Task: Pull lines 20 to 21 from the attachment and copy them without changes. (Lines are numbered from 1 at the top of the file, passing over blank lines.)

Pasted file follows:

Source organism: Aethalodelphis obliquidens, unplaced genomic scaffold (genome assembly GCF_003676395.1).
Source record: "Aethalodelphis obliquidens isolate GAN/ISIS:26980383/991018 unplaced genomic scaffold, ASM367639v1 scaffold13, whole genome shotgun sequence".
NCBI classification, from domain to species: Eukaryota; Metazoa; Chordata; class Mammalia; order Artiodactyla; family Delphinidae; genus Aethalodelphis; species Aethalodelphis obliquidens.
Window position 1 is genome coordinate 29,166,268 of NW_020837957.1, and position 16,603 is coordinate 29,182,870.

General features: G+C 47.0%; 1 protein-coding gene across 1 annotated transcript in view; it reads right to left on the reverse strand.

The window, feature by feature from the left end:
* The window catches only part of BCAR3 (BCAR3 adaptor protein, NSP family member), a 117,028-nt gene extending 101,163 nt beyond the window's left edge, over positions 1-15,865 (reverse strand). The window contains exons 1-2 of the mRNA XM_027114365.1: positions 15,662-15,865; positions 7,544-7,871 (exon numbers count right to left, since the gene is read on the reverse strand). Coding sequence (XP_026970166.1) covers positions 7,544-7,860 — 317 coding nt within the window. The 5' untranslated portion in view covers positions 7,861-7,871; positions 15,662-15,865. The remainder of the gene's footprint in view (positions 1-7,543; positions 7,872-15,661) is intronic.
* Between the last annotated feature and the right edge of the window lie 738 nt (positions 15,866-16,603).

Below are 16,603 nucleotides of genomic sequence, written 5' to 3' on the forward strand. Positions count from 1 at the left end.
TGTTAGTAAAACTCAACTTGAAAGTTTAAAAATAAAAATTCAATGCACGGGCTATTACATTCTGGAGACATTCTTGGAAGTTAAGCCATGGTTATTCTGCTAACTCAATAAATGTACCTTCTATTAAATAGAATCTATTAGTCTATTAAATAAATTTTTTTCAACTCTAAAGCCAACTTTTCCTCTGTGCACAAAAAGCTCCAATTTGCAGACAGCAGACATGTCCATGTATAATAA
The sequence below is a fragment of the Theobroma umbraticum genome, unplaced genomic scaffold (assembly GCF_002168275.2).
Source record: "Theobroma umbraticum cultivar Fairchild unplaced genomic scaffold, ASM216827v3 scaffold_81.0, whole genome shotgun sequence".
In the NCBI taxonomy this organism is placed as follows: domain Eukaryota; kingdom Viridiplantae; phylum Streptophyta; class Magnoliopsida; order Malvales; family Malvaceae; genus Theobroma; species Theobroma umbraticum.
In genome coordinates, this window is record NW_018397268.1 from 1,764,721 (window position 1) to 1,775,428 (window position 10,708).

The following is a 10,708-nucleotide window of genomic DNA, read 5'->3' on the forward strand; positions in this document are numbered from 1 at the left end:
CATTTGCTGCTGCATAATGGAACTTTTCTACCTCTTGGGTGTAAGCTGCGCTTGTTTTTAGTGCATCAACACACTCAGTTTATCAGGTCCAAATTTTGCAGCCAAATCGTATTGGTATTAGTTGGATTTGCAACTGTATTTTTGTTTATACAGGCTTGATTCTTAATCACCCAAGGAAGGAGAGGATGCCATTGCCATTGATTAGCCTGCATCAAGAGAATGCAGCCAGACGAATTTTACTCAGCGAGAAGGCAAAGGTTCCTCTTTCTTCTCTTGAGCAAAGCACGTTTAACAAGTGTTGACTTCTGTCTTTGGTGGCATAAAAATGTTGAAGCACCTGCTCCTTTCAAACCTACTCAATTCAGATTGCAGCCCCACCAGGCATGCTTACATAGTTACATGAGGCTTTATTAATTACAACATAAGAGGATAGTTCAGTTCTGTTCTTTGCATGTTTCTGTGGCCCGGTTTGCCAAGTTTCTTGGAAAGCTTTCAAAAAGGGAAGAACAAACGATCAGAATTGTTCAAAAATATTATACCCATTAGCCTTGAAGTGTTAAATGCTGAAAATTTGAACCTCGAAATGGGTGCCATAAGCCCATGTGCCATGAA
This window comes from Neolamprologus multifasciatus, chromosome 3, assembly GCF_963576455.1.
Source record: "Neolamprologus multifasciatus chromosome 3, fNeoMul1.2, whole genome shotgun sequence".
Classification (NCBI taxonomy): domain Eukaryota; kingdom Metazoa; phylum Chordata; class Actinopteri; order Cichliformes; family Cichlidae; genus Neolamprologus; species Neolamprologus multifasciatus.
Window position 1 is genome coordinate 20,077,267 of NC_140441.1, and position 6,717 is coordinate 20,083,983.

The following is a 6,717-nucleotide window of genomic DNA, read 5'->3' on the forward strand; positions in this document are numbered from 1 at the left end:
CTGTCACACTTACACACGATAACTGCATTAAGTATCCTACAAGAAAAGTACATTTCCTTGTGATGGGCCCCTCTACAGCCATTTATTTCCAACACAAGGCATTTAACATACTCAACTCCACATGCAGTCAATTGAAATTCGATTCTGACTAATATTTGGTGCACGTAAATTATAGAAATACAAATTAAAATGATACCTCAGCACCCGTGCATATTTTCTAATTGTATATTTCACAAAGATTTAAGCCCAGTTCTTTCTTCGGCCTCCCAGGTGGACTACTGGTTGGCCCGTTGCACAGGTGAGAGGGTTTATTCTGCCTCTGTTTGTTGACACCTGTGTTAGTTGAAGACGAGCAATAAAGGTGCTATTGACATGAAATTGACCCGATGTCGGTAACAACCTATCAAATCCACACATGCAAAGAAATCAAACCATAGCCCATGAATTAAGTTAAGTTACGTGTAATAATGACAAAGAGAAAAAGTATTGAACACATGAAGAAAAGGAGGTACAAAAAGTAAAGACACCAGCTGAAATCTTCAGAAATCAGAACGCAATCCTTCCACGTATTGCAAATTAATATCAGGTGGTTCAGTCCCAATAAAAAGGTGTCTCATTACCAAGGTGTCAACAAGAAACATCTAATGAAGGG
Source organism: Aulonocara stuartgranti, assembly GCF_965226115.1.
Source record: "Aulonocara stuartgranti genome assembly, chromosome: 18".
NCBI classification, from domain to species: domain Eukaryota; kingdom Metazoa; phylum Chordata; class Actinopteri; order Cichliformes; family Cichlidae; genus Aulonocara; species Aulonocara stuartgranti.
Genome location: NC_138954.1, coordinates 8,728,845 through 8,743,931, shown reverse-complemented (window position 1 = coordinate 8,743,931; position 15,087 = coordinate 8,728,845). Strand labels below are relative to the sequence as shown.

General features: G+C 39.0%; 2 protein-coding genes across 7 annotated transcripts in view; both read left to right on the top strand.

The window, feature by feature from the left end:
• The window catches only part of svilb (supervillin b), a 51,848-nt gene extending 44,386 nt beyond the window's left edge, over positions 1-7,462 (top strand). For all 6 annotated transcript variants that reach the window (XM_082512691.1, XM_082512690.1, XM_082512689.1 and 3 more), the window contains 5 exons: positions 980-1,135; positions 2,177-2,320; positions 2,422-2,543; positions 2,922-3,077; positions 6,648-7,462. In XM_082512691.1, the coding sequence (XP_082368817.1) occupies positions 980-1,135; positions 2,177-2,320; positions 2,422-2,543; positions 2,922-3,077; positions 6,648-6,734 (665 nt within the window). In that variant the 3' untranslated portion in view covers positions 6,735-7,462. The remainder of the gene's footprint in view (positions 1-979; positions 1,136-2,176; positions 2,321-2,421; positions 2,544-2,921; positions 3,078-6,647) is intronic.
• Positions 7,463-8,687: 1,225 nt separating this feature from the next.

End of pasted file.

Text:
Window position 1 is genome coordinate 20,077,267 of NC_140441.1, and position 6,717 is coordinate 20,083,983.

The following is a 6,717-nucleotide window of genomic DNA, read 5'->3' on the forward strand; positions in this document are numbered from 1 at the left end: